I was humbled and honored that such gifts would be lavished on us that Sunday afternoon. As waves of joy came upon us, I remember feeling the urge to do something, anything. Freeze the moments, bottle the tears, turn the laughters into song, make coats out of the warm hugs—I’m not sure what exactly, but surely I must not just stand there and take it all in, right?
But, why shouldn’t I just take it all in?
Joy is grace. Ergo, it does not demand; it gives. We desire and pursue it and yet when we finally hold it in our hands, we realize we do not know what to do with it. Instinctively, we want to make it last forever, manage it, and even manufacture it. Joy resists these maneuvers because it is meant to be received as a gift from a loving Father. Oftentimes, like the morning dew after the sun has risen high enough, joy is soon gone.
This need not be a sad thing. Joy’s fleeting visitations in this life ought to remind us to look forward to another life, another wedding day, where Christ is the bridegroom and we, along with Christ’s redeemed, are His bride. That day, joy will not be a mere guest; she will live with us for eternity.
I am feeling under the weather and, per wife’s orders, being quarantined today. To pass time and take my mind away from a wonky body, I revisited past journal entries. Found this list of 7 things I learned from emceeing a national conference of a government agency a few years ago. I had to chuckle as I recalled that fun experience.
Study your spiels and practice saying potentially problematic words backstage. Otherwise, you’ll end up saying “thinthesith” when you ought to say “synthesis”.
Remember that large-venue events now oftentimes employ video walls. That means your face is magnified a thousandfold on a video screen behind you. And when you make a face after mispronouncing (see No. 1), it becomes an even bigger blooper. (Also, you must convince yourself that the audience won’t really mind that zit on your face because they’ll think it’s a dead pixel on the video wall. Just don’t move your head too much.)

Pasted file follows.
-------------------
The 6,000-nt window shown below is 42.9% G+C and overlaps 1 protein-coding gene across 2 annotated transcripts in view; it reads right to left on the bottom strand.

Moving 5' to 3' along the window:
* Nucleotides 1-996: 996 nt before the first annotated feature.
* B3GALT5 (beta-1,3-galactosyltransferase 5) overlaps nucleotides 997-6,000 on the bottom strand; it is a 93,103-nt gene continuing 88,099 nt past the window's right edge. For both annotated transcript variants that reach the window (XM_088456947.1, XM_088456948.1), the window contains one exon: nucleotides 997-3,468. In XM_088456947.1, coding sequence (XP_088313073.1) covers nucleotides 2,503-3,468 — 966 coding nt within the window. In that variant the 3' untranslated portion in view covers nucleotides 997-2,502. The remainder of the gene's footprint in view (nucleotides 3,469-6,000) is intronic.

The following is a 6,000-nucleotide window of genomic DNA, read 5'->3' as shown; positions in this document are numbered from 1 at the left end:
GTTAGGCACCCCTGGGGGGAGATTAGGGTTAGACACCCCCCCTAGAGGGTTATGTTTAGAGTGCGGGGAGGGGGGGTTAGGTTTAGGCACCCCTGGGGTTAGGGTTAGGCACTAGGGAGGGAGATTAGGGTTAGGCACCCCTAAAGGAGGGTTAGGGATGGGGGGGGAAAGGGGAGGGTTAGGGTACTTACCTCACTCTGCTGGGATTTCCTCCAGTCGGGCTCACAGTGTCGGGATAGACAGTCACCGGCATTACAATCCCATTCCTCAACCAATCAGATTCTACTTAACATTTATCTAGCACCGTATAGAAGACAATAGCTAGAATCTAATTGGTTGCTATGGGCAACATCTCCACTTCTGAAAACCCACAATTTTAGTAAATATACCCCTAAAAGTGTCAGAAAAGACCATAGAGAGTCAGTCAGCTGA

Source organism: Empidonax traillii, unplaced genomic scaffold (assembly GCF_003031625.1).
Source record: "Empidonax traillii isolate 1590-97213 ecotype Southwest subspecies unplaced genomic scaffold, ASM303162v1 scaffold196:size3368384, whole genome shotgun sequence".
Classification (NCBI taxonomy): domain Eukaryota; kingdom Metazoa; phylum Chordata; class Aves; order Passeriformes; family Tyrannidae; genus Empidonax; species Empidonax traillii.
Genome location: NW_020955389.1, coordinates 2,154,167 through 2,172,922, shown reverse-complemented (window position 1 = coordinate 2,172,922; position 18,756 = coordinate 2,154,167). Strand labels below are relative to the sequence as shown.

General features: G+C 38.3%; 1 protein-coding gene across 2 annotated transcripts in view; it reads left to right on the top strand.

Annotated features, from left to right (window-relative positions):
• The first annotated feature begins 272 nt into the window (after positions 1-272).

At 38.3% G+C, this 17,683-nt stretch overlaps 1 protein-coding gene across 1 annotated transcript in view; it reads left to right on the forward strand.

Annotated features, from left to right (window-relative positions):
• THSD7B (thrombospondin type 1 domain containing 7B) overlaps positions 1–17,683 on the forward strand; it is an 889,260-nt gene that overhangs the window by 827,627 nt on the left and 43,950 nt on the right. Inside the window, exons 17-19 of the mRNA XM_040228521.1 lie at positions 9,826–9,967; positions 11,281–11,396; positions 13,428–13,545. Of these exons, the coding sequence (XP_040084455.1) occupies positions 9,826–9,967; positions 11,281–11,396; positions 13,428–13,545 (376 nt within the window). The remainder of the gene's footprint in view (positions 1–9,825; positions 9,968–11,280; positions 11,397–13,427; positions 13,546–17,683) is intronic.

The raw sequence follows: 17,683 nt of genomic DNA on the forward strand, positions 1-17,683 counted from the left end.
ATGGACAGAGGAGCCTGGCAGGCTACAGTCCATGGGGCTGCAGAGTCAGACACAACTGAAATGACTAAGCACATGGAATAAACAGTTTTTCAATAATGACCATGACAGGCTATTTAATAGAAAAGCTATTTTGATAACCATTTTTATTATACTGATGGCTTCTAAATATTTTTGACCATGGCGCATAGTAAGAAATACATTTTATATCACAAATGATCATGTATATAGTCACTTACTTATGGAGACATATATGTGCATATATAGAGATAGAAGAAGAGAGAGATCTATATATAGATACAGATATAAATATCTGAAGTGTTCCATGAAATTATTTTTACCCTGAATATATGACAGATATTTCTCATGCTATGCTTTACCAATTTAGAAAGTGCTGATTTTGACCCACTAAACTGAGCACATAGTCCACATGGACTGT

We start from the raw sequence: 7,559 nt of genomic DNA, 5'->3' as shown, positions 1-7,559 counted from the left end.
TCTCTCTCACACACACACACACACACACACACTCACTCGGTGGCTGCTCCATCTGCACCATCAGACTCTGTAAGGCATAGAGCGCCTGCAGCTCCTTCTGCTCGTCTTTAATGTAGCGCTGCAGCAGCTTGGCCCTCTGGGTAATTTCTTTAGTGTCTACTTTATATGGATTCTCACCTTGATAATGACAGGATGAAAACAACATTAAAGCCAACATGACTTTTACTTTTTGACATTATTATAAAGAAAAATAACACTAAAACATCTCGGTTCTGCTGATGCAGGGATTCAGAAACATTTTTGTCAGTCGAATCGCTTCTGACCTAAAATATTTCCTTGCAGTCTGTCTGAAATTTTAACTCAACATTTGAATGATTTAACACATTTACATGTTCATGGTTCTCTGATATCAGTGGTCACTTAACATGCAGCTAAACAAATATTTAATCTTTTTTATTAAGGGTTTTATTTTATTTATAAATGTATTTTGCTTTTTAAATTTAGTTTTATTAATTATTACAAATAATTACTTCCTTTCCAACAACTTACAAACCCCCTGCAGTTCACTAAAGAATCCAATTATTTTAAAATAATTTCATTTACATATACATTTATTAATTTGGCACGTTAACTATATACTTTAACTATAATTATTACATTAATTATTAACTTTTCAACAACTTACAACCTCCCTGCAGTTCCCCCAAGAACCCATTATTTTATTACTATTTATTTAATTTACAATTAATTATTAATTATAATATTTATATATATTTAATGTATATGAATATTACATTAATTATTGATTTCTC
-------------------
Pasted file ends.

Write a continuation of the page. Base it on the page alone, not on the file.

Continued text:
Bring your own tumbler for coffee, one that can be sealed tight. Because you want the caffeine, but you don’t want to be spilling coffee on your shirt and/or pants.
Make friends with your stage manager because he or she has the power to make your life a breeze or a tropical depression. Also, excessive ad-libbing makes your production crew sweat.
Whether you like it or not, you should refer to government officials as “Honorable” when you call them to the podium to deliver monotonous speeches.
Speaking of monotonous speeches, consider it your duty as master of ceremony to redeem your audience from these tragedies. You must use your time backstage to plot the rescue of your audience from the clutches of boredom after they had survived these lullabies disguised as speeches.
When your director/producer/stage manager tells you to do a voice-over with more energy, you have to do it even if you fear sounding like a campy variety show host.
I miss emceeing. In another life, I make a living doing stand-up comedy, hosting a game show, or touring with a circus. I almost included “being a preacher” in that list, but remembered what a seasoned pastor friend told me after hearing my emceeing jokes at a ministers’ event: “Oh, Aleks, you’re too funny to be a pastor!”